N2 - Adaptive responsive environments that encourage interaction for children with severe disabilities offer a distinct potential for play and learning in rehabilitation. Physical training and therapy for these children is often enduring, tedious, and boring through repetition – and this is often the case for both the child and the facilitator/therapist. Despite this, little is yet known about how the utilization of empowering technology influences the users’ communication and learning. The aim of this thesis is twofold: to contribute to the understanding of the role of action and interaction in the learning involved when people with different abilities are using interactive environments, and to make a contribution to the research field by concluding at tentative generalizations on design for non-formal learning in interactive environments.      The thesis consists of seven studies which analyze different aspects of action and interaction in interactive environments. The first study investigated different interfaces relative to how they encouraged and supported the children’s actions and engagement in activities. The second study investigated the role of the facilitator in creating conditions for participation and its relationship to motivation. The third study tested the potential of utilizing sensor technology to empower control of multimedia feedback across different sample groups of user abilities. The fourth study is a meta-analysis which further investigated the effects of using interactive environments in rehabilitation. The fifth study explored the potentials of interactive environments for people with special needs who were empowered within a volumetric non-invasive interface to actively experience gestural control of sonic events. The sixth study explored how children with severe disabilities used a robotic light system for interactive play. The child’s facial expressions, hand, and head movements, which were synchronous to the robotic device control were the basic unit of analysis. The seventh study investigated children’s dynamic movements when acting, reacting, and interacting in a gameplaying activity.     The seven studies contribute towards an understanding of the encapsulation of learning and design aspects relative to the use of interactive environments in rehabilitation targeting non-formal learning through ludic engagement.

    AB - Adaptive responsive environments that encourage interaction for children with severe disabilities offer a distinct potential for play and learning in rehabilitation. Physical training and therapy for these children is often enduring, tedious, and boring through repetition – and this is often the case for both the child and the facilitator/therapist. Despite this, little is yet known about how the utilization of empowering technology influences the users’ communication and learning. The aim of this thesis is twofold: to contribute to the understanding of the role of action and interaction in the learning involved when people with different abilities are using interactive environments, and to make a contribution to the research field by concluding at tentative generalizations on design for non-formal learning in interactive environments.      The thesis consists of seven studies which analyze different aspects of action and interaction in interactive environments. The first study investigated different interfaces relative to how they encouraged and supported the children’s actions and engagement in activities. The second study investigated the role of the facilitator in creating conditions for participation and its relationship to motivation. The third study tested the potential of utilizing sensor technology to empower control of multimedia feedback across different sample groups of user abilities. The fourth study is a meta-analysis which further investigated the effects of using interactive environments in rehabilitation. The fifth study explored the potentials of interactive environments for people with special needs who were empowered within a volumetric non-invasive interface to actively experience gestural control of sonic events. The sixth study explored how children with severe disabilities used a robotic light system for interactive play. The child’s facial expressions, hand, and head movements, which were synchronous to the robotic device control were the basic unit of analysis. The seventh study investigated children’s dynamic movements when acting, reacting, and interacting in a gameplaying activity.     The seven studies contribute towards an understanding of the encapsulation of learning and design aspects relative to the use of interactive environments in rehabilitation targeting non-formal learning through ludic engagement.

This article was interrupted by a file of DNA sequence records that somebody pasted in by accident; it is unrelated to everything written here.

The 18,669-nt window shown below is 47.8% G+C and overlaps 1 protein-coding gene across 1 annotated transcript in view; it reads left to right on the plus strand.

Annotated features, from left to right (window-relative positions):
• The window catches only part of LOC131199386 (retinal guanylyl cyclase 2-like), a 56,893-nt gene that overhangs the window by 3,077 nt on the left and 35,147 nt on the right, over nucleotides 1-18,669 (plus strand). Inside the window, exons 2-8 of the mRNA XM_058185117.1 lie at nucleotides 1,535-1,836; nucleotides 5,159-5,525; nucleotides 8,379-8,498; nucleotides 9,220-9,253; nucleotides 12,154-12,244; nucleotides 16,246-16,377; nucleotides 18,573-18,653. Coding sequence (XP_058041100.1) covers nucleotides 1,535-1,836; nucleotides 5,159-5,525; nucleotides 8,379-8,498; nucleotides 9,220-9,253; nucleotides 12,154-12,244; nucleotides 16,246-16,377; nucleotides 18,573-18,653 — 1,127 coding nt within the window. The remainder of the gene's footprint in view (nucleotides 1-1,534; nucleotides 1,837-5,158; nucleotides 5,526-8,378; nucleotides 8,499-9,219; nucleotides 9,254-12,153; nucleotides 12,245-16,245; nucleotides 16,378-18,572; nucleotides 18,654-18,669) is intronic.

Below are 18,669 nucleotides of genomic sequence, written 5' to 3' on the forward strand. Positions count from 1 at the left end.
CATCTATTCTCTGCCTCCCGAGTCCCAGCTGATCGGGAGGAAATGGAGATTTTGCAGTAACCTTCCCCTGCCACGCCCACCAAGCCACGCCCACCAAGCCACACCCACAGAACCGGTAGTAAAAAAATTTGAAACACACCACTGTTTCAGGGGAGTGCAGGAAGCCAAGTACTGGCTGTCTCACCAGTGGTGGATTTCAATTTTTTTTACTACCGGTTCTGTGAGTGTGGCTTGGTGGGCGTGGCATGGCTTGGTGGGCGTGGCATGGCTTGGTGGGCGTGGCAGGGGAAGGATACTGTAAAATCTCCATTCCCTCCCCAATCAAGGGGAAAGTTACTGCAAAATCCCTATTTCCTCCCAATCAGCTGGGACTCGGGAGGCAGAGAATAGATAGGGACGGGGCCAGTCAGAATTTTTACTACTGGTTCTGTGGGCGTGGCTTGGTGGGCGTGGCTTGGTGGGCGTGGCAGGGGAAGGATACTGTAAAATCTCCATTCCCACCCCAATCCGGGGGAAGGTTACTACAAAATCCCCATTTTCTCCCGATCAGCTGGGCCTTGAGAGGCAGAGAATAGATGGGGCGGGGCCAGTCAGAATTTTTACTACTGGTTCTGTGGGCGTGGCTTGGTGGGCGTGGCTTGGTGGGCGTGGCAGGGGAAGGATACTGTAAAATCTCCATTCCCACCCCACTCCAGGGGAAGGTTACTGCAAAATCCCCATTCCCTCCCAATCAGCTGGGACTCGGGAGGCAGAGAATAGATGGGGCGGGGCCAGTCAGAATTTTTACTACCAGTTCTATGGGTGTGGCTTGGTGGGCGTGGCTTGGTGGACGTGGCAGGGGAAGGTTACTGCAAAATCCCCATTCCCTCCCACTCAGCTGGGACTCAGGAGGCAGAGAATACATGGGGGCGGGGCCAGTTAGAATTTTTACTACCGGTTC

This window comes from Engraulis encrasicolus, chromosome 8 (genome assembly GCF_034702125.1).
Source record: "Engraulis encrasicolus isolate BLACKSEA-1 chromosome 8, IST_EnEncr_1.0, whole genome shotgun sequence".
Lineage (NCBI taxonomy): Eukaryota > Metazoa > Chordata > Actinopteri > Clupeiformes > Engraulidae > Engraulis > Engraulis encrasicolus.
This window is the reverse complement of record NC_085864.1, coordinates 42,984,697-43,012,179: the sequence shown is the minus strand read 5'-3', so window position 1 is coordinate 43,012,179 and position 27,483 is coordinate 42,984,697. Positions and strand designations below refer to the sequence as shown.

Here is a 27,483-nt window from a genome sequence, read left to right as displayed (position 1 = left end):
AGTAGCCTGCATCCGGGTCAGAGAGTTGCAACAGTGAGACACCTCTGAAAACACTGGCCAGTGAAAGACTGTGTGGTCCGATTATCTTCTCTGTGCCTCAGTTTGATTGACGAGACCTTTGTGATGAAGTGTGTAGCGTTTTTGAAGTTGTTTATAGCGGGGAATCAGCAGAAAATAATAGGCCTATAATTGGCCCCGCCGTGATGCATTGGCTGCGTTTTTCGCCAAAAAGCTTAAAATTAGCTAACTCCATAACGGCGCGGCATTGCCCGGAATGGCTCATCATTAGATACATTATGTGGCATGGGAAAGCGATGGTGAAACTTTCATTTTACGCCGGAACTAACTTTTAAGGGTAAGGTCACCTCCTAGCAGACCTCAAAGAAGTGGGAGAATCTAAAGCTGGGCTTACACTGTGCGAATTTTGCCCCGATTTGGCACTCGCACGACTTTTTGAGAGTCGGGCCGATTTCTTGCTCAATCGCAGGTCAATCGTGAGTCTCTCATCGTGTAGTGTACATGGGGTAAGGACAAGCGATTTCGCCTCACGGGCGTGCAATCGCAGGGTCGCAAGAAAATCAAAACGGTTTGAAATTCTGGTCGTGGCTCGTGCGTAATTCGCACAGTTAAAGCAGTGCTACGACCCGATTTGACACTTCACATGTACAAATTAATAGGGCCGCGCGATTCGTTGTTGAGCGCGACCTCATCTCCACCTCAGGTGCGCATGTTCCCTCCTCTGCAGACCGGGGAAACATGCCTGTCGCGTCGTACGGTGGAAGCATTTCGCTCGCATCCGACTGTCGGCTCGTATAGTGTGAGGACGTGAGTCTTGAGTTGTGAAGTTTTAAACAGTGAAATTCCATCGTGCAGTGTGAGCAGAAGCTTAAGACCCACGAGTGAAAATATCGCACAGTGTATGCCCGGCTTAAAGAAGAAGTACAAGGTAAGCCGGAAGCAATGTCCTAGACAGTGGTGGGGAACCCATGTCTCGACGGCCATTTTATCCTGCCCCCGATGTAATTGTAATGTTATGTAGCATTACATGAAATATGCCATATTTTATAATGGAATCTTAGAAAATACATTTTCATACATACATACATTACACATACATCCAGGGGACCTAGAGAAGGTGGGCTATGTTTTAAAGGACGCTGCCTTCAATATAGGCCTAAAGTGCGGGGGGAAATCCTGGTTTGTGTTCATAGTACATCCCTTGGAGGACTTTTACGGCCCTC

KW - Non-formal learning

    KW - interactive environments

    KW - intuitive interaction

    KW - interactive play

    KW - rehabilitation

    KW - sensor technology

    KW - non-intrusive interface

    KW - case studies

    KW - activity

    KW - action

    M3 - Ph.D. thesis

    SN - 9185042226

    BT - Non-formal Learning through Ludic Engagement within Interactive Environments

    PB - Malmö Högskola

    CY - Malmö, Sweden

    ER -